I occasionally help out a friend with her landscape/gardening business. This is often front-yard work, and it's always interesting to note that everyone talks to you when you've got your hands in dirt. They don't just say hello as they pass, they stop, talk about flowers, or trees or weather. I read in last week's NY Times Magazine about a woman who works with the guerrila gardenig project in London. They are a group of vigilante gardeners who beautify public places--abandoned tree strips, round-a-bouts--with flowers and shrubbery. She said the only time strangers talk to her in London is when she's gardening.

I also read somewhere that having your hands in good dirt releases in your body the same kind of endorphins that chocolate and sex release. Does seeing someone work in the soil trigger things primal and innate in us? Is that what gives most people a need to connect with me (or anyone) they see digging holes, planting, weeding, watering?

I know when I'm at the Farmers Market, I feel like I can ask the farmer advice about anything. I always try to get a little free plant education from whoever is working the stand, but I also feel I could ask and receive good advice about car trouble, ankle pain, why my brakes on my bike are rubbing...They just seem like they'd know. Maybe it's because when you're outside, working in the earth, you have a lot of time to think. Your work is food and beauty. You toil in providing basic needs: water, sun, healthy environment, food. Easy to understand and absolutely necessary. I think just watching someone plant a flower triggers the dirt reflex.

Wednesday, June 11, 2008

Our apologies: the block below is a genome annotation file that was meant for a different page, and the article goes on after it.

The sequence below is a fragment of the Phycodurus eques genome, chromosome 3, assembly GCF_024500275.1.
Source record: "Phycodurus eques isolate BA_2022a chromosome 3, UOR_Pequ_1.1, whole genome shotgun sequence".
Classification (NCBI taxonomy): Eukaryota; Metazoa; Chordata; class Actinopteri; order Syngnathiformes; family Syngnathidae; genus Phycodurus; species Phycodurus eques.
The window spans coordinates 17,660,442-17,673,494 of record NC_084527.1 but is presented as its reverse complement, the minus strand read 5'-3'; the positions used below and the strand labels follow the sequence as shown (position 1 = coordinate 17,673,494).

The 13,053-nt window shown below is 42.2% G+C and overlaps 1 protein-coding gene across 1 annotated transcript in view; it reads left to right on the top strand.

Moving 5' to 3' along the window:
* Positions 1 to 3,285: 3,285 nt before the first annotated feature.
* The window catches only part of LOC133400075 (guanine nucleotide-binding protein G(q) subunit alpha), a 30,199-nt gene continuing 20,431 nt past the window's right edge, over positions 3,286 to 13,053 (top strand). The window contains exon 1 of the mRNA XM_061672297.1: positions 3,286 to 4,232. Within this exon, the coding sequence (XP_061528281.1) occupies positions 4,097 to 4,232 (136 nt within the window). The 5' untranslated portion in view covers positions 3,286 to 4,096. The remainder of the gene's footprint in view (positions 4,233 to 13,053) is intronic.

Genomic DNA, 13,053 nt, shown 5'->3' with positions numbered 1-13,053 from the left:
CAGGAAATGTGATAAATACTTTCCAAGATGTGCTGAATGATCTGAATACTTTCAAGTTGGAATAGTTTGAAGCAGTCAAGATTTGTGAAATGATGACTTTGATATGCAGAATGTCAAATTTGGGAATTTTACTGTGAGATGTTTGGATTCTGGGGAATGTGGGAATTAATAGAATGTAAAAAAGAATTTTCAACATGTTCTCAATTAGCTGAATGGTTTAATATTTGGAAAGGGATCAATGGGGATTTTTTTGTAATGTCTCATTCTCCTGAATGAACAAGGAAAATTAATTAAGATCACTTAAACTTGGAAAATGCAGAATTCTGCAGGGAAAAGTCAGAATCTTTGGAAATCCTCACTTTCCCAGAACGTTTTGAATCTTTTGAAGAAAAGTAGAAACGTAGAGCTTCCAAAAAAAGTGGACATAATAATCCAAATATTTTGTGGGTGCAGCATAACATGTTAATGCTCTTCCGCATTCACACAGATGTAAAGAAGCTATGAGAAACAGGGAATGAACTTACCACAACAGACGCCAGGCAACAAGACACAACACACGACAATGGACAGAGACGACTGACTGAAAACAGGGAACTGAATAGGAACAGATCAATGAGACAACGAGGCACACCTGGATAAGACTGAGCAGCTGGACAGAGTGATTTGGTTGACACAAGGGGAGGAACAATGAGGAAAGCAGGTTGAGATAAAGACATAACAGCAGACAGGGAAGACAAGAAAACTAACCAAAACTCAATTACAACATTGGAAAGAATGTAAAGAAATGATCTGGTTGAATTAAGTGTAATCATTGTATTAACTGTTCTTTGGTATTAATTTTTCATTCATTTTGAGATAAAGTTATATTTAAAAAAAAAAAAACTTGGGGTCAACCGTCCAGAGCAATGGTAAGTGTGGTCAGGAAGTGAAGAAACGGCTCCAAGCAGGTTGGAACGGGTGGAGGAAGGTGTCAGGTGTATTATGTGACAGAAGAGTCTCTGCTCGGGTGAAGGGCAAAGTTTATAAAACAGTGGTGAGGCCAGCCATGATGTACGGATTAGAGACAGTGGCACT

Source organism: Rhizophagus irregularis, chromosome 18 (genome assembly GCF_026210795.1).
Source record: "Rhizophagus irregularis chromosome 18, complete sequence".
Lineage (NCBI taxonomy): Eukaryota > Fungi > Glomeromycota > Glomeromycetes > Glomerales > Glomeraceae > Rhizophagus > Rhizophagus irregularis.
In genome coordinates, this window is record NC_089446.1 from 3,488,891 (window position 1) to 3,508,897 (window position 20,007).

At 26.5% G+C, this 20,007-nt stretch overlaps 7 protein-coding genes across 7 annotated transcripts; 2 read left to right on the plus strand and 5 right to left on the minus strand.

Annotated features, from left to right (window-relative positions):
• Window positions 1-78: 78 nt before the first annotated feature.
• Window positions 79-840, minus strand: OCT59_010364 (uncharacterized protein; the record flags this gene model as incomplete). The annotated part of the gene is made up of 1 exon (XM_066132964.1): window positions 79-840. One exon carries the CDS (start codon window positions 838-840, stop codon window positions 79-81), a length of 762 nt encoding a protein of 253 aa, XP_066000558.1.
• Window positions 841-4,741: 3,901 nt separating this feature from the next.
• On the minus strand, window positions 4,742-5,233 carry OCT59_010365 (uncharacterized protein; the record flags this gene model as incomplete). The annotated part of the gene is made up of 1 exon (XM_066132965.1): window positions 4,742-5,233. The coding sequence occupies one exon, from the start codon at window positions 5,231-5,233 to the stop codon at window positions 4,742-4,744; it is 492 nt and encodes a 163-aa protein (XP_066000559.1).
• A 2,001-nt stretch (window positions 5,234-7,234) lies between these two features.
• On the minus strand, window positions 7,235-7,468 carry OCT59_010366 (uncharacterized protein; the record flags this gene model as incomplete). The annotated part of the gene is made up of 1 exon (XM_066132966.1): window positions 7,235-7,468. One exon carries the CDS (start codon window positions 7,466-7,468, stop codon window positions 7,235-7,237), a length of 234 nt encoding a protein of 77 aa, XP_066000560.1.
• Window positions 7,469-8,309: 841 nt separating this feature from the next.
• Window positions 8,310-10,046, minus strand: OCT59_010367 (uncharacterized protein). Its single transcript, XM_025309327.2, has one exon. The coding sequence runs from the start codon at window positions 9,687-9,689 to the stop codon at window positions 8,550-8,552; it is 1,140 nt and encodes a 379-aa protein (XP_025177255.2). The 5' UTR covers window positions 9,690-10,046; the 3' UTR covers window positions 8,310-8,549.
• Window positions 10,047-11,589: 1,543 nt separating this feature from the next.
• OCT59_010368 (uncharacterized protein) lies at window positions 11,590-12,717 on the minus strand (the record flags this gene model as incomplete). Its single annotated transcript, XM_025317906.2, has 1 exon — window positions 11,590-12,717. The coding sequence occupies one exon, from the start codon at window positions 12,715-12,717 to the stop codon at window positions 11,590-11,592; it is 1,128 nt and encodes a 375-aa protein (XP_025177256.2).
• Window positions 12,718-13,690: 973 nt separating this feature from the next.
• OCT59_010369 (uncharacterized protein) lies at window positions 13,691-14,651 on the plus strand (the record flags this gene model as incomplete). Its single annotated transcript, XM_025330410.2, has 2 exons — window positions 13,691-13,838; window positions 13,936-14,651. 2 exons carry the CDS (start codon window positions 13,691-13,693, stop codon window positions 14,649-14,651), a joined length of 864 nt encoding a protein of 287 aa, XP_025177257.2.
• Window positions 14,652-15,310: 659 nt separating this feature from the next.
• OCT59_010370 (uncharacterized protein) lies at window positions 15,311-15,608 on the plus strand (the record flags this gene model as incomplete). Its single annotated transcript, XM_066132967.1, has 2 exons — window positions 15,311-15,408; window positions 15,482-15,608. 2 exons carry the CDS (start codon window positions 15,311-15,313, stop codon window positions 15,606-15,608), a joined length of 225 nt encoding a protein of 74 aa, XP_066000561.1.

From Wikipedia

Thigmomorphogenesis is the response by plants to mechanical sensation (touch) by altering their growth patterns. In the wild, these patterns can be evinced by wind, raindrops, and rubbing by passing animals.

Touch. I love the sense of feel. I can't garden with gloves, I mix meatloaf and pie crusts with my hands, I once got a double case of 2nd degree burns when I couldn't resist grabbing two fist fulls of soft white sand that had somehow appeared in our dirt driveway. The "sand" was freshly dumped ashes from the wood stove.

Last week I spent a few nights with my 90 year old grandparents. My grandma is slowly going blind and her bones are stiff from years spent ranching, raising family, doing things the hard way. She's always been the cook in the family. She's never owned a stand mixer or a food processor. She cooks by feel. She baked 20 pies for my wedding. She baked them by herself, in one day. She used her hands and a fork to make butter and flour into crusts that people still talk about when our summer-camp style wedding comes up.

Now, she feels for her way around the house. She walks close to walls and her hands slide along, around corners, over counter tops. Her hands are beautiful. And when I think of them, my mind goes to how they feel in my hand--bones and vein--delicate with these amazing strong nails she's always had. How they look never pops into my mind before they way they feel does. I've always held her hands. And I'm not a hand-holder. But I can sit next to her and hold her hand all day.

When I attempt to lay out my small list of accomplishments, I think of things I've shaped with my hands, things I've touched and made better. Times I've handed someone something they really needed, times I've made a meal, dialed a phone, cleaned up a mess. Why does "homemade" sound kind of simple and precious, but "handmade" sounds like quality?

Tuesday, June 10, 2008

Taking Care

From the essay Death and a Wedding by William Kittredge, dedicated to Pat kittridge and James Welch

“There will never be a simple program or set of programs to help us serve and preserve glories, but it might be useful if we heard more about the rewards of taking care – stories about humor, attentiveness, and flexibility—and not an endlessness of the self-righteous combat stories we now get from our anxious culture. Stories about the arts of building fortresses, revenge, and triumph are every time about divisiveness and semi-suicidal in an increasingly interdependent world. We can decide to dedicate ourselves to taking care. Many do. It’s said to be like learning an art.”